Archaeologists unearth one of largest Mycenaean-era tombs in Greece
A Mycenean-era carved tombs, one of the largest of such tombs ever found in Greece, has been unearthed in Orchomenos, about 100 km northwest of Greek capital of Athens, the Greek Culture Ministry announced. Dated back to the middle of the 14th century B.C., it is the ninth-largest chamber tomb out of roughly 4,000 excavated in the last 150 years.
The discovery was made in Prosilio site during the first year of a five-year cooperation program between the local Viotia Antiquities Ephorate and the British School at Athens (BSA) and Cambridge University.
The construction, which is monumental and reflects the special care that was paid for its creation, consists of a funeral chamber, which carries a carved road, 20 meters long, which ends in an impressive room of 42 square meters. The four sides of the hall have a circular tabletop covered with clay. The original roof height, which had the shape of a rocky roof, is estimated at 3.5 meters. However, the original roof began to collapse already in antiquity, perhaps even in the Mycenaean period, giving a cave-like appearance to the interior of the chamber, totaling 6.5 meters.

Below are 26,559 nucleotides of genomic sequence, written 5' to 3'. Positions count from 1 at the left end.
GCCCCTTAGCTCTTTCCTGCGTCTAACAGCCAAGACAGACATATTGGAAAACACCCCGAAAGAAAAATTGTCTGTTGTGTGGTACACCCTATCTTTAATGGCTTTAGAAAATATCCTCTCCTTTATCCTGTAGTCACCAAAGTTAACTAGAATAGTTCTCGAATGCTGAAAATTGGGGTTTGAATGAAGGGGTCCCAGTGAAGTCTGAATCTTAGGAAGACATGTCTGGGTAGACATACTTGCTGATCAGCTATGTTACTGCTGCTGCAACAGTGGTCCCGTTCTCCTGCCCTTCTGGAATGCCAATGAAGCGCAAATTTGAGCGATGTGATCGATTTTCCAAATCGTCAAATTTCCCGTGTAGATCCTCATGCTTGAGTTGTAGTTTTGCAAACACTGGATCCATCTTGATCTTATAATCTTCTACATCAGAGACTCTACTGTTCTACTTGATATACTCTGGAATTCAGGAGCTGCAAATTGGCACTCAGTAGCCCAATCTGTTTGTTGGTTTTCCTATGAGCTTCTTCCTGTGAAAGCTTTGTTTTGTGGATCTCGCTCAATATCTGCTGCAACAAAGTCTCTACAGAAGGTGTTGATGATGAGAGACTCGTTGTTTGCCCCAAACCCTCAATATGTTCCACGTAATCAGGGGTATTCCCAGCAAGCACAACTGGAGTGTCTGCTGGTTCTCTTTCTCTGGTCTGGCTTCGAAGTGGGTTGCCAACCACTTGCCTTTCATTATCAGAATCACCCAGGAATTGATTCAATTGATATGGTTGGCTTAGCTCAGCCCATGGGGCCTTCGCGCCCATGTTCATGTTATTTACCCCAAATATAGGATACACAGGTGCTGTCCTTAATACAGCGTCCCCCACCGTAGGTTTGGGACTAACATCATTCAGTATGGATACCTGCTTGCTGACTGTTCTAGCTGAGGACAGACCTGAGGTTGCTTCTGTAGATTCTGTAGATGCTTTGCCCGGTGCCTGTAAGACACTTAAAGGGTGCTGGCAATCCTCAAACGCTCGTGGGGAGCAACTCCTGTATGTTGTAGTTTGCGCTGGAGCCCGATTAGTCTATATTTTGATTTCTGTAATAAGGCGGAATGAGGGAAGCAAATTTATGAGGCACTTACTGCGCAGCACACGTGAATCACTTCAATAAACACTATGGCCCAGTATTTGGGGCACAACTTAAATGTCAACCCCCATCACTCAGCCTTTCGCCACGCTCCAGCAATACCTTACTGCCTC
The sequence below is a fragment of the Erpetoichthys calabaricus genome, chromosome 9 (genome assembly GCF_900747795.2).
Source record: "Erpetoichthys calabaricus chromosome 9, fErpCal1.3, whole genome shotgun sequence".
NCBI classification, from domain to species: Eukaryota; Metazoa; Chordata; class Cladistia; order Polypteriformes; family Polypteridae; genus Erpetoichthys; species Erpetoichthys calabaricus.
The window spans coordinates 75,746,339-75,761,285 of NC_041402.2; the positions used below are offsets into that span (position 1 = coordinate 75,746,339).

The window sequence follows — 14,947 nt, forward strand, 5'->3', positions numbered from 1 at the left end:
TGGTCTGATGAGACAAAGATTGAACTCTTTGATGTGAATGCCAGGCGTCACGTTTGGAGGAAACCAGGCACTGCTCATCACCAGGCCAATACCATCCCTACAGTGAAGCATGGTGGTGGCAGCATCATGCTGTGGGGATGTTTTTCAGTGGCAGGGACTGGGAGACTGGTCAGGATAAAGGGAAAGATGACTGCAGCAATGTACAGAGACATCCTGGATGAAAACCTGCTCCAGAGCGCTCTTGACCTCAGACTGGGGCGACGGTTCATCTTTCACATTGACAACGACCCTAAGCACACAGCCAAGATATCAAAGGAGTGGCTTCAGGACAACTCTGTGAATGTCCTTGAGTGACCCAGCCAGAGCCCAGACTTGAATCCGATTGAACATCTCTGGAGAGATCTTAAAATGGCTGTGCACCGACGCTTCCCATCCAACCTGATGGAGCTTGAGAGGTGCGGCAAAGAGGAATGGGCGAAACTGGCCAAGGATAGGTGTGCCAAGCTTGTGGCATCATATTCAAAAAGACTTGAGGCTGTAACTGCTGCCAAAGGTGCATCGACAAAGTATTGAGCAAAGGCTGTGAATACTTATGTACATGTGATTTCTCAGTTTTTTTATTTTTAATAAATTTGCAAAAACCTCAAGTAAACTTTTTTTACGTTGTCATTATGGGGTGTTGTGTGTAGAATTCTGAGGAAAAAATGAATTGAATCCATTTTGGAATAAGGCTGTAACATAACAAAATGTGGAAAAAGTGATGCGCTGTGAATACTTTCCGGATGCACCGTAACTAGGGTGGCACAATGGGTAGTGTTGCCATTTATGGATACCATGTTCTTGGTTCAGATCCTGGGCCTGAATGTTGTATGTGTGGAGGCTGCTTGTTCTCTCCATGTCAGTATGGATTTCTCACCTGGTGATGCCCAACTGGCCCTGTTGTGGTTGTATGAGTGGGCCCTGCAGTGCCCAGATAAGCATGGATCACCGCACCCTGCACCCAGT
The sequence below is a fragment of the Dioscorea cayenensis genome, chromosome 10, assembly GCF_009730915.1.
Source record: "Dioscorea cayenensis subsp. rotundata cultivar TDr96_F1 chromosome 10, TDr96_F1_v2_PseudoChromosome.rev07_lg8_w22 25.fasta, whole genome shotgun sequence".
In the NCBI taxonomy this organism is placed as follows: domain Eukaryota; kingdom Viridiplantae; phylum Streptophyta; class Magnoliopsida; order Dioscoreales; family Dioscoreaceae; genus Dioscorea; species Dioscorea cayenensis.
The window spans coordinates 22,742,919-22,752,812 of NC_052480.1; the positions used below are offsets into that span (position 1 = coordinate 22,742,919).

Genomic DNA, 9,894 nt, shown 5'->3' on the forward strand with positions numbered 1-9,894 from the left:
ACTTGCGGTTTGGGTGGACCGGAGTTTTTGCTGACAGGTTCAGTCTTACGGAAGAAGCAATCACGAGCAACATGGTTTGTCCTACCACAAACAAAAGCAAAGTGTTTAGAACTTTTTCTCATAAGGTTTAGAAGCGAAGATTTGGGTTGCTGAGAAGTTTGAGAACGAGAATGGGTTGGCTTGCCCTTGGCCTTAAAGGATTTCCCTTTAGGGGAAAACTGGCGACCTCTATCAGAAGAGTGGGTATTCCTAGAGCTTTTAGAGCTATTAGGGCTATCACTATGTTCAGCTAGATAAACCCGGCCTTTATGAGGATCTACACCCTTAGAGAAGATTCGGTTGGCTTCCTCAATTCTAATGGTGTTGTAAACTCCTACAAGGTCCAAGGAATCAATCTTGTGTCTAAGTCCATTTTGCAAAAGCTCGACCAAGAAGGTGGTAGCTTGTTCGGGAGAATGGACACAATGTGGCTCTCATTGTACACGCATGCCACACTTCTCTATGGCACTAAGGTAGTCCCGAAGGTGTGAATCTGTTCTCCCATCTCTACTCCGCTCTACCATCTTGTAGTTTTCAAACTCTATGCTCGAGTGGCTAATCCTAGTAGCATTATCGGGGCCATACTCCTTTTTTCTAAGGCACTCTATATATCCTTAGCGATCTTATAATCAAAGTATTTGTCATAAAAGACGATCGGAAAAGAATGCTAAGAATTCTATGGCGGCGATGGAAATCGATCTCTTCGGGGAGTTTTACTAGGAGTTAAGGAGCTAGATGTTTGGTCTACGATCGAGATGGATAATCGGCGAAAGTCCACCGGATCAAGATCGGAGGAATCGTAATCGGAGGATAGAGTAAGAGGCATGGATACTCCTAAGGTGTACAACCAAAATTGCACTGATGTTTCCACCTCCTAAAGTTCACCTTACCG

On the floor of the chamber, archaeologists found the remains of a man aged 40 or 50 years old, surrounded by horses’ reins, bow parts, arrows, pins, jewelry, combs, a seal and a seal ring. The construction of the tomb dates back to the middle of the 14th century. B.C. and its value lies in the fact that it yielded one of the best documented tombs of the palatial period in mainland Greece. It is noteworthy that individual burials with important finds are rarely preserved in monumental Mycenaean chamber tombs, since Mycenean chamber tombs tended to be reused for multiple burials across generations, so that grave goods were disturbed or looted. The Prosilio tomb is exceptional in that all the items found were linked to the single dead body buried there, giving archaeologists greater insights into burial practices of the period. The tomb is believed to be linked to the nearby Orchomenos palace complex that dominated the area in the 14th and 13th centuries B.C. and to belong to a member of the upper social classes of the time.